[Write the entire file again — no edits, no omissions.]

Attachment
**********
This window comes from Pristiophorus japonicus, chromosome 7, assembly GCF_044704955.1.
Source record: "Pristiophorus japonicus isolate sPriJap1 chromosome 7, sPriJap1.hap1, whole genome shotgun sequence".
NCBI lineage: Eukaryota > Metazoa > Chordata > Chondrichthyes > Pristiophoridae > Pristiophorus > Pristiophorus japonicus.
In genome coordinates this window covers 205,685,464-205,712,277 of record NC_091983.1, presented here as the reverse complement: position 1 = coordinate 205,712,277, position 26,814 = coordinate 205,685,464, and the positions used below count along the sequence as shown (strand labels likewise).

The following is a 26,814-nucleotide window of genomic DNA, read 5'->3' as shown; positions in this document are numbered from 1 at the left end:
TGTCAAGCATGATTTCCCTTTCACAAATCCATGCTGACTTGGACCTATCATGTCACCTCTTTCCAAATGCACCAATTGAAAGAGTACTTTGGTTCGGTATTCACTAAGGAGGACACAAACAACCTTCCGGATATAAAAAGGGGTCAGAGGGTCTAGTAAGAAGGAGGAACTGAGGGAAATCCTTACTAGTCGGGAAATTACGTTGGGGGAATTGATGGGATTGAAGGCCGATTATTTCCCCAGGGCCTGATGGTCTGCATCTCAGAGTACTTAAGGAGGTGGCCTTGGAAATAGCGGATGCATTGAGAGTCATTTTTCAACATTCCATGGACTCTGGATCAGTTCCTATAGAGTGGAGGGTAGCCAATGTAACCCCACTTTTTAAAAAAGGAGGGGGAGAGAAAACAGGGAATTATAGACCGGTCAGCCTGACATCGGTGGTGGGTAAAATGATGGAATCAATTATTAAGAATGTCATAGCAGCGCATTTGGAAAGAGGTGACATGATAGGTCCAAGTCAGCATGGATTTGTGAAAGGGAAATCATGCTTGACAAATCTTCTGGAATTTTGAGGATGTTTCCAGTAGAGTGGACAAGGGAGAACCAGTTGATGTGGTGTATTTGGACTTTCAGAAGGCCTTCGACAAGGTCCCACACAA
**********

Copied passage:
This window comes from Pristiophorus japonicus, chromosome 7, assembly GCF_044704955.1.
Source record: "Pristiophorus japonicus isolate sPriJap1 chromosome 7, sPriJap1.hap1, whole genome shotgun sequence".
NCBI lineage: Eukaryota > Metazoa > Chordata > Chondrichthyes > Pristiophoridae > Pristiophorus > Pristiophorus japonicus.
In genome coordinates this window covers 205,685,464-205,712,277 of record NC_091983.1, presented here as the reverse complement: position 1 = coordinate 205,712,277, position 26,814 = coordinate 205,685,464, and the positions used below count along the sequence as shown (strand labels likewise).

The following is a 26,814-nucleotide window of genomic DNA, read 5'->3' as shown; positions in this document are numbered from 1 at the left end:
TGTCAAGCATGATTTCCCTTTCACAAATCCATGCTGACTTGGACCTATCATGTCACCTCTTTCCAAATGCACCAATTGAAAGAGTACTTTGGTTCGGTATTCACTAAGGAGGACACAAACAACCTTCCGGATATAAAAAGGGGTCAGAGGGTCTAGTAAGAAGGAGGAACTGAGGGAAATCCTTACTAGTCGGGAAATTACGTTGGGGGAATTGATGGGATTGAAGGCCGATTATTTCCCCAGGGCCTGATGGTCTGCATCTCAGAGTACTTAAGGAGGTGGCCTTGGAAATAGCGGATGCATTGAGAGTCATTTTTCAACATTCCATGGACTCTGGATCAGTTCCTATAGAGTGGAGGGTAGCCAATGTAACCCCACTTTTTAAAAAAGGAGGGGGAGAGAAAACAGGGAATTATAGACCGGTCAGCCTGACATCGGTGGTGGGTAAAATGATGGAATCAATTATTAAGAATGTCATAGCAGCGCATTTGGAAAGAGGTGACATGATAGGTCCAAGTCAGCATGGATTTGTGAAAGGGAAATCATGCTTGACAAATCTTCTGGAATTTTGAGGATGTTTCCAGTAGAGTGGACAAGGGAGAACCAGTTGATGTGGTGTATTTGGACTTTCAGAAGGCCTTCGACAAGGTCCCACACAA